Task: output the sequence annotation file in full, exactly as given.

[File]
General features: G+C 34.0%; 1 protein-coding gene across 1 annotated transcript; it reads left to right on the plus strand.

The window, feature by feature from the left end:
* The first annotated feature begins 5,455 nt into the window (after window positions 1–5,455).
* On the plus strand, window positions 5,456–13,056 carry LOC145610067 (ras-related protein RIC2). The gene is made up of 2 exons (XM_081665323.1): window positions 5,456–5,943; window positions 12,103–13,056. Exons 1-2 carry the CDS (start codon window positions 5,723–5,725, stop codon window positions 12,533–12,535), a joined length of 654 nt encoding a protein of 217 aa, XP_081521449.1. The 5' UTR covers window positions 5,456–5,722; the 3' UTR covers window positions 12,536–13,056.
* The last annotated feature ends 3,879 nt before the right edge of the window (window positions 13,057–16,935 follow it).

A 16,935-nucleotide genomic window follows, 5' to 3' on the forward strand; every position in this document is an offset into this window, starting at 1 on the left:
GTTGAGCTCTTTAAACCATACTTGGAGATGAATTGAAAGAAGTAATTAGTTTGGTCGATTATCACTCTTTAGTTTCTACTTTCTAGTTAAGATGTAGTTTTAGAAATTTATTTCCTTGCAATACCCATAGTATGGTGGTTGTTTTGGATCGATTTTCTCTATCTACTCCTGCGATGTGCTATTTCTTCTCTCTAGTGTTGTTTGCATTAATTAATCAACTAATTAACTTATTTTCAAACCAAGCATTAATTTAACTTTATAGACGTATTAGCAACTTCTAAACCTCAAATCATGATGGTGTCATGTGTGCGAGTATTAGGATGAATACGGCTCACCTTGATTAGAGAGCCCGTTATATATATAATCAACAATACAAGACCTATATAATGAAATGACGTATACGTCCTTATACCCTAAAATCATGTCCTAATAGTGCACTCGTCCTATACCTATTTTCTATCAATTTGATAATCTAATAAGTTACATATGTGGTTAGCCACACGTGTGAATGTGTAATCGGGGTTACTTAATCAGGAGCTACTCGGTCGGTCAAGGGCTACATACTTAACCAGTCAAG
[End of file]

General features: G+C 34.0%; 1 protein-coding gene across 1 annotated transcript; it reads left to right on the plus strand.

The window, feature by feature from the left end:
* The first annotated feature begins 5,455 nt into the window (after window positions 1–5,455).
* On the plus strand, window positions 5,456–13,056 carry LOC145610067 (ras-related protein RIC2). The gene is made up of 2 exons (XM_081665323.1): window positions 5,456–5,943; window positions 12,103–13,056. Exons 1-2 carry the CDS (start codon window positions 5,723–5,725, stop codon window positions 12,533–12,535), a joined length of 654 nt encoding a protein of 217 aa, XP_081521449.1. The 5' UTR covers window positions 5,456–5,722; the 3' UTR covers window positions 12,536–13,056.
* The last annotated feature ends 3,879 nt before the right edge of the window (window positions 13,057–16,935 follow it).

A 16,935-nucleotide genomic window follows, 5' to 3' on the forward strand; every position in this document is an offset into this window, starting at 1 on the left:
GTTGAGCTCTTTAAACCATACTTGGAGATGAATTGAAAGAAGTAATTAGTTTGGTCGATTATCACTCTTTAGTTTCTACTTTCTAGTTAAGATGTAGTTTTAGAAATTTATTTCCTTGCAATACCCATAGTATGGTGGTTGTTTTGGATCGATTTTCTCTATCTACTCCTGCGATGTGCTATTTCTTCTCTCTAGTGTTGTTTGCATTAATTAATCAACTAATTAACTTATTTTCAAACCAAGCATTAATTTAACTTTATAGACGTATTAGCAACTTCTAAACCTCAAATCATGATGGTGTCATGTGTGCGAGTATTAGGATGAATACGGCTCACCTTGATTAGAGAGCCCGTTATATATATAATCAACAATACAAGACCTATATAATGAAATGACGTATACGTCCTTATACCCTAAAATCATGTCCTAATAGTGCACTCGTCCTATACCTATTTTCTATCAATTTGATAATCTAATAAGTTACATATGTGGTTAGCCACACGTGTGAATGTGTAATCGGGGTTACTTAATCAGGAGCTACTCGGTCGGTCAAGGGCTACATACTTAACCAGTCAAG